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Rajesh Marwaha*, Neha Mahajan**& Vidhu Mahajan *** Abstract
―Service is India’s new economy‖. The service sector dominates the Indian economy today, contributing more than half of our national income. Service has maintained a steady growth pattern since 1996-97. Trade hotels, transport and communication have witnessed the highest growth of level 10.8% in 2004, followed by financial services (with the overall growth rate of 6.4%) and social and personal services (5.9) of all the three sectors. The share of services in total GDP has grown phenomenally and has been the highest contributor to the total GDP growth rate. From an agro-based economy, it has emerged as a service oriented one. Service providing industries like IT services, IT enabled services, health care, tourism and hotels, communication, media and entertainment, trade and retail, banking financial services, transportation and logistics etc. from the main stay of the Indian economy today. In addition there is the most popular segment of its service sector, the entertainment industry while in most parts of the developed world, the service sector share of employment rose faster than its share of output in India there has been relatively slow growth of jobs in service sector. This is primarily because the rise in labor productivity in sectors such as information technology that is dependent on skilled labor. Growth of services such as hotels holds a large potential for employment generation. IT enabled services, such as business process outsourcing have been growing rapidly in the recent past and will continue to rise. India is on the fast track of becoming an important economic force. According to Frank G.Wisner, former U.S ambassador to India and America international group external affairs wise president; ―the center of gravity is moving east wards to Asia, away from Europe and North America, and India will be the major force in globalization.‖ With this backdrop paper attempts to highlight the role of service sector in growth of Indian economy.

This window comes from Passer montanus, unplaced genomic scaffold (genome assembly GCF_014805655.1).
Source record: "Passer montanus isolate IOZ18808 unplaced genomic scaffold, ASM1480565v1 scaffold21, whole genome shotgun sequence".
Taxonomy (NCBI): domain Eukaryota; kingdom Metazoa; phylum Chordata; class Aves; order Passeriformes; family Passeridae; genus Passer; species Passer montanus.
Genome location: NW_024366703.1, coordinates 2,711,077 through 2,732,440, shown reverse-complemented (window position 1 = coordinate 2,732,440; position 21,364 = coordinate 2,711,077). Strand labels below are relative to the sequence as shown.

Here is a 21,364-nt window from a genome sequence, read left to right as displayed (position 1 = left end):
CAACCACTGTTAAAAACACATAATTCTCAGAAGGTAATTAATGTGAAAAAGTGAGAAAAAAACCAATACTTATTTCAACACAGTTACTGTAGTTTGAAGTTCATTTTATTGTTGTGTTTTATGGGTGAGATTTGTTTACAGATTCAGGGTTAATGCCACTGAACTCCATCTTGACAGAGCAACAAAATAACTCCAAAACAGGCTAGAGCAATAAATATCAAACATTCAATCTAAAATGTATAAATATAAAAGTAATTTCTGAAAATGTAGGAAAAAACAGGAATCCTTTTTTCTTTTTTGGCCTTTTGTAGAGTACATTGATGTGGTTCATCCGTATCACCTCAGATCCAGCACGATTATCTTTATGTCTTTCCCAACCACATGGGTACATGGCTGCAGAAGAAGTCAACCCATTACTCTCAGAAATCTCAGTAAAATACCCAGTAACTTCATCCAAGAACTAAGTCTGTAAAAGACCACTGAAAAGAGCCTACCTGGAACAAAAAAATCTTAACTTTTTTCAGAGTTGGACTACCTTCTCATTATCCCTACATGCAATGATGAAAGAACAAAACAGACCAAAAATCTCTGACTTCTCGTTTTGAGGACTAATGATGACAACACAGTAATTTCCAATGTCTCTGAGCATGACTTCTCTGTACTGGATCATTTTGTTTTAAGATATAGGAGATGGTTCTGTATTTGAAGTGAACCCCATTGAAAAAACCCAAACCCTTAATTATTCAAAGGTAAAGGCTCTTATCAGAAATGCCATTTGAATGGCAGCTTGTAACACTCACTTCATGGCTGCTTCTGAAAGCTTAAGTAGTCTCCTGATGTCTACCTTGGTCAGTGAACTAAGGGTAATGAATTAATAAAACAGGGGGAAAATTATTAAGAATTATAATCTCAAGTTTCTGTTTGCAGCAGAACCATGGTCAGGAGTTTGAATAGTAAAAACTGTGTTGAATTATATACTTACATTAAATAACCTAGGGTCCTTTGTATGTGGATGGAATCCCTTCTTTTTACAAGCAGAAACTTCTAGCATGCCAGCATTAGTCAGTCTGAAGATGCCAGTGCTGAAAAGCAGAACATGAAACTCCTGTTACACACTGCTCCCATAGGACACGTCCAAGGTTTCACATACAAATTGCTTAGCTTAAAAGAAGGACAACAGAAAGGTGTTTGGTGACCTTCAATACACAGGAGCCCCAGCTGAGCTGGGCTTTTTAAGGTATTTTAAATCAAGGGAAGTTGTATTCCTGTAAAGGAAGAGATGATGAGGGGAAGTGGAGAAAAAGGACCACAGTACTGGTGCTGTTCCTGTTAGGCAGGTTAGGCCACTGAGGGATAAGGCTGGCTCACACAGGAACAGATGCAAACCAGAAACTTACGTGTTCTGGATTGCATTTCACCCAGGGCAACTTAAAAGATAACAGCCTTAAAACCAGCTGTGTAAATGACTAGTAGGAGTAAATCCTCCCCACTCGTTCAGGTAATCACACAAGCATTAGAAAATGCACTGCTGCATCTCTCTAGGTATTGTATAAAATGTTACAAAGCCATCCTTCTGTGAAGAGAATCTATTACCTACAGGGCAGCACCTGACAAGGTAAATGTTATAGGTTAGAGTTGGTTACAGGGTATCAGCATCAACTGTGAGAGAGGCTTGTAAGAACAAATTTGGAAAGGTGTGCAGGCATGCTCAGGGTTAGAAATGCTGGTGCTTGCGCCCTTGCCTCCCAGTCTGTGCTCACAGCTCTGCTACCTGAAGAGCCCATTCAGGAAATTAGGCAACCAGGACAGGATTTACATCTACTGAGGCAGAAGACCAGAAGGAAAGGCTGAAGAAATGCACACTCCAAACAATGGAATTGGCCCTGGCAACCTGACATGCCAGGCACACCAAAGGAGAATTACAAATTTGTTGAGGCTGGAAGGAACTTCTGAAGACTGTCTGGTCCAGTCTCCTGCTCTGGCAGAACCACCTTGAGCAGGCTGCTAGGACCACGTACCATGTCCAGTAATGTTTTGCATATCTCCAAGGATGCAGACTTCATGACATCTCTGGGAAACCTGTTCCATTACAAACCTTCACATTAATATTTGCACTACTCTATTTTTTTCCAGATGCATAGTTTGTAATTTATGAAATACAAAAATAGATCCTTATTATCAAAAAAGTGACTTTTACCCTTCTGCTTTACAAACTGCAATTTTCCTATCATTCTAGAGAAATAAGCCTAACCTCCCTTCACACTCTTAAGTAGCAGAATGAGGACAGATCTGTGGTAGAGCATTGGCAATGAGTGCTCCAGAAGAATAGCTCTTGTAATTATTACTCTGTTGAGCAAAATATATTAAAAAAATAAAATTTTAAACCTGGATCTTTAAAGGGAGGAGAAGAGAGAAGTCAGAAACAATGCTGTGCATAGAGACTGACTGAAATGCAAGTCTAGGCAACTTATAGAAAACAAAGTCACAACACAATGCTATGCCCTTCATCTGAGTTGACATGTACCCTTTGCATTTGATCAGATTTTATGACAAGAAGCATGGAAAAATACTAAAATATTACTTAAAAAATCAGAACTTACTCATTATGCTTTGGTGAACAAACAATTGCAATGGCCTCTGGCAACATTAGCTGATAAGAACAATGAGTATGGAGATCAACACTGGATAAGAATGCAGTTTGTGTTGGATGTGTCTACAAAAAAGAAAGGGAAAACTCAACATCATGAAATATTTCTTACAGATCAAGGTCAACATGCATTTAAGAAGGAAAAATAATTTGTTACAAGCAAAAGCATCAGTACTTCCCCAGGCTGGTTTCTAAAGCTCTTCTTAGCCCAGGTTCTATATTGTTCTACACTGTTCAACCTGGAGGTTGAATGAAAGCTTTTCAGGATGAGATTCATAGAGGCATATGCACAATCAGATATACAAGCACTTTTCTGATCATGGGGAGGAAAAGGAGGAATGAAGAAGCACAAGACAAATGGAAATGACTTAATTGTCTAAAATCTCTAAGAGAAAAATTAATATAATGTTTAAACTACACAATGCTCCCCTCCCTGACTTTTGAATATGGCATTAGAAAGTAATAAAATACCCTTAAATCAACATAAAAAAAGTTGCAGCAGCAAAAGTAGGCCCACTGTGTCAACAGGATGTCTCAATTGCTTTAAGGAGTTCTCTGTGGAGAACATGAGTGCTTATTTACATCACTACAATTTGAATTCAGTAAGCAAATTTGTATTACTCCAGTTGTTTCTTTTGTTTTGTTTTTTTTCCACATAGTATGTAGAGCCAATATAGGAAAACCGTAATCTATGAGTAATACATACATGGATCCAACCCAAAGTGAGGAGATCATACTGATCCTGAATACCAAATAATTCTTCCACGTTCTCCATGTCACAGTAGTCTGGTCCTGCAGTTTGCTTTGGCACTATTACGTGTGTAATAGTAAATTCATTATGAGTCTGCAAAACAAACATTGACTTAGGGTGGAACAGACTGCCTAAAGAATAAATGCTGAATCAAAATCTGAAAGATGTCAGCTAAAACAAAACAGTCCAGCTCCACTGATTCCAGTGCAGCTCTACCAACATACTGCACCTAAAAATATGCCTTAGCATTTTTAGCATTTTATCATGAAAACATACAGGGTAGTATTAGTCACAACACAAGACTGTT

* Professor Kamla Lotia Sanatan Dharam College, Daresi Ludhiana **Faculty Guru Nanak Institute Of Management &Technology (GNIMT) Gujjarkhan Campus, Model Town, Ludhiana. ***Faculty Quest Infosys, Ludhiana.
The rise in service sector. With the integration of Indian Economy with the global network many new sectors has grown and has taken an edge over the traditional sectors of Indian Economy.01% in 1990-91 and 1998-99 respectively. the industrial sector’s share inGDP has declined from 25.5% in 1991-2000 up from 4. The process of globalization. Faced with stiffening competition. In fact. which accounts for more than half of India’s Gross Domestic Product (GDP). which is seen to be world’s ―mega-trend‖. community services and trade (distribution) services are among the fastest growing sectors contributing to one third of the total output of services in 2000.8% since 1994. average 5. with the growth rate of 7. increasingly demanding customers. Economic liberalization and gradual opening up the world have boosted growth and lifted millions of people out of poverty. the Indian Economy has posted an excellent average GDP growth of 6.16% in1998-99. Many factors are behind their robust. over the next 15 years. providing employment to 23% of the work force. In Asia. every country has to face the challenge in its specific context and environment.69% in 1990-91 to 51. It has largest share in the GDP. Performance of the Indian Economy in 2004-05. airlines. hotels and restaurants. especially China and India are expected to be the focal drivers of this global economic boom during the first quarter of 21st century. financial services. and in some markets slowing growth.7% per year. Emerging Services and Indian Economy:Growth in the Indian Economy has steadily increased since 1979. The service sector’s share has grown from 43. is likely to be future strengthened with projected 80% global economy as compared to year 2000.38% to 22. is the fastest growing sector. service businesses around the world are trying to boost their productivity. . The service sector of India. In contrast.5% in 1951-80.Full Length Paper India has successfully emerged as a strong led economy with potential to set the rule of the game in the new economic era. Contribution of service sector has been pivotal in realizing the overall economic growth. Business services including information technology (IT) and IT enabled services. In order to ensure the benefits of the economic integration process to be evenly distributed to he country men. high labour costs. communication services.